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In brief

Welcome to Baker McKenzie’s Suspension & Debarment Corner. Here you will find the latest information, trends and enforcement actions related to government procurement, including suspension and debarment, bid protests, False Claims Act defense and related topics. Calling upon our deep bench of 4000+ lawyers and legal professionals worldwide, we will occasionally call upon guest practitioners to  write about related topics including white collar criminal convictions or civil judgments relating to fraud, antitrust violations, theft, bribery, and tax evasion. Readers can expect to find practical guidance and tips for compliance with public procurement policies as well as best practices for managing allegations of misconduct.


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Author

Brian Whisler is a member of Baker McKenzie’s Compliance and Investigations, Dispute Resolution and Global Pharmaceuticals Practice Groups. Prior to joining the Firm, Mr. Whisler served as the criminal chief assistant United States attorney in the Eastern District of Virginia, where he managed the criminal trial practice of the Richmond office which handled cases ranging from white collar crime, violent crime, public corruption and terrorism. Mr. Whisler focused his own trial practice on white collar prosecutions including health care fraud, securities fraud, money laundering, and tax fraud. He also served as an assistant United States attorney for the Western District of North Carolina where he focused on white collar prosecutions and served as chief of appeals and health care fraud coordinator.

Author

Maurice Bellan is a Washington, DC. based partner and is Vice-Chair of the Firm's North America Litigation and Government Enforcement Practice Group. He also leads the Firm's False Claims Act practice and advises clients on a broad range of fraud and anti-corruption matters. Maurice is a former trial attorney at the US Department of Justice and has been named by Savoy magazine as one of the most influential African-American lawyers in the United States.range of concerns involving fraud and anti-corruption, focusing on the US Foreign Corrupt Practices Act and the False Claims Act. A former criminal investigator and trial lawyer at the US Department of Justice, Mr. Bellan has over 20 years of complex investigative, civil and criminal litigation experience. He was a former member of the judicial nominating committee of the Maryland bar and has served on the boards of organizations such National Senior Campuses, Inc. and the Downtown Columbia Arts & Culture Commission.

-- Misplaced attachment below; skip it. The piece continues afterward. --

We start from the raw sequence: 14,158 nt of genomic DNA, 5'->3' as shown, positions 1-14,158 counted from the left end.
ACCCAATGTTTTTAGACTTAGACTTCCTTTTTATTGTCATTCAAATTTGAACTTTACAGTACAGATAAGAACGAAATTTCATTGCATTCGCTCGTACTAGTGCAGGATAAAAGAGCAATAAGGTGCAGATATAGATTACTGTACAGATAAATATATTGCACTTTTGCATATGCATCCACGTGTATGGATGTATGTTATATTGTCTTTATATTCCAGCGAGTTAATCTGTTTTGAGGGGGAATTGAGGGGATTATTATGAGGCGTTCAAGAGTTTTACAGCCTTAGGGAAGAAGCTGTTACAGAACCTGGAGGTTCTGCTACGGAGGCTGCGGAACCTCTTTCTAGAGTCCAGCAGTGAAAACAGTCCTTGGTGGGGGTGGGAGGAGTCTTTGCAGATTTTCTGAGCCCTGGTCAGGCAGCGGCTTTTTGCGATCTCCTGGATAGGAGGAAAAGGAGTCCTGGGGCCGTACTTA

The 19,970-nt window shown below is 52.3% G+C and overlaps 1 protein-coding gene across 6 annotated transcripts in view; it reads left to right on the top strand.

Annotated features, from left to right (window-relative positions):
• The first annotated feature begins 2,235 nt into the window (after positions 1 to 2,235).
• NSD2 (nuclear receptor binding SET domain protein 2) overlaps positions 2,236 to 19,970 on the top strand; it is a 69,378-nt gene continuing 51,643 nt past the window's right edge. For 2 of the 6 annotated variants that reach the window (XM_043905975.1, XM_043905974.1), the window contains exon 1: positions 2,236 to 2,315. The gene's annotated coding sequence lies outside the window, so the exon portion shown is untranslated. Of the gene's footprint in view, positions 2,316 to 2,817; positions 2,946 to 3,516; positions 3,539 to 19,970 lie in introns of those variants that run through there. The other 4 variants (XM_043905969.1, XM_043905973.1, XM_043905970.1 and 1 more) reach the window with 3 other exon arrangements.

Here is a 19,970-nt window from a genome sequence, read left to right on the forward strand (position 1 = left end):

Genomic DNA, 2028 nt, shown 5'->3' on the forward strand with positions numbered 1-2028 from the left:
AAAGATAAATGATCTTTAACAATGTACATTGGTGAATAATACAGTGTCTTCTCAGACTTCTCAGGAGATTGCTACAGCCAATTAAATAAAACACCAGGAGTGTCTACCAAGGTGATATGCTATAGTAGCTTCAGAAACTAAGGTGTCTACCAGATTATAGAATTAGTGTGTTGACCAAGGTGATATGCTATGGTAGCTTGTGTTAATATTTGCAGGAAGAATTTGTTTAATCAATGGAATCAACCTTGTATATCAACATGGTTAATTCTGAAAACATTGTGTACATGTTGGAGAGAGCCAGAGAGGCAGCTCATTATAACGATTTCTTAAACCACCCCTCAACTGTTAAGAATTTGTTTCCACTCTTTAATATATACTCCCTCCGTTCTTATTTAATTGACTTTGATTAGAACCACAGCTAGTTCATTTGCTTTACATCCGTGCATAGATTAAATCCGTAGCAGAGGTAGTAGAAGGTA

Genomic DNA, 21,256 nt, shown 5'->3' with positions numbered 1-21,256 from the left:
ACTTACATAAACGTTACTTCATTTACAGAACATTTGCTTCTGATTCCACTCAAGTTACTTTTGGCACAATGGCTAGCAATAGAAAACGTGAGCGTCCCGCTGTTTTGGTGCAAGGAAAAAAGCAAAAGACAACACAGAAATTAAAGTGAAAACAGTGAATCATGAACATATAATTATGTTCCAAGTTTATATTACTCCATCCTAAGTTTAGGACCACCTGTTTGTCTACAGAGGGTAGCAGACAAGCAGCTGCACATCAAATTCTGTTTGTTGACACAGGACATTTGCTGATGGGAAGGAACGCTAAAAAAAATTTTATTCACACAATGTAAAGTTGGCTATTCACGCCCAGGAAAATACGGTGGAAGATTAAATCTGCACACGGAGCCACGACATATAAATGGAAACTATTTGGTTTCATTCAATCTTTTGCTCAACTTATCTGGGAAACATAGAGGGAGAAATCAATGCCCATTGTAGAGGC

Author

Marilyn Batonga is a member of the Firm's Litigation & Government Enforcement Practice Group in Washington, DC. She has extensive experience in internal investigations, white collar defense, and anti-corruption due diligence. Marilyn is also a civil litigator and has handled matters before state and federal courts in New York. Marilyn has been recognized for her pro bono work, which involves the representation of minors in immigration and family court proceedings.

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Graham R. Cronogue is a litigation associate in Baker & McKenzie's Washington D.C. office.

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Patrick Dennien is an associate in the Compliance, Investigations, & Government Enforcement Practice Group in Washington, DC. Prior to joining Baker McKenzie, Mr. Dennien worked at the World Bank’s Integrity Vice Presidency as an integrity compliance specialist, where he assessed compliance conditions imposed on sanctioned parties by the World Bank. Mr. Dennien also advised parties sanctioned on the development and implementation of effective integrity compliance programs. Mr. Dennien began his legal career in Australia, where he practiced in administrative law and corporate litigation.

Author

Aleesha Fowler is an associate in Baker McKenzie’s North American Litigation Practice Group in New York, New York. She has experience in the areas of white collar criminal defense, internal investigations, regulatory compliance matters, and complex civil litigation. Aleesha’s pro bono practice focuses on indigent populations. She has provided legal advice to clients seeking to assert their rights in state housing court, as well as incarcerated clients seeking parole and other available remedies.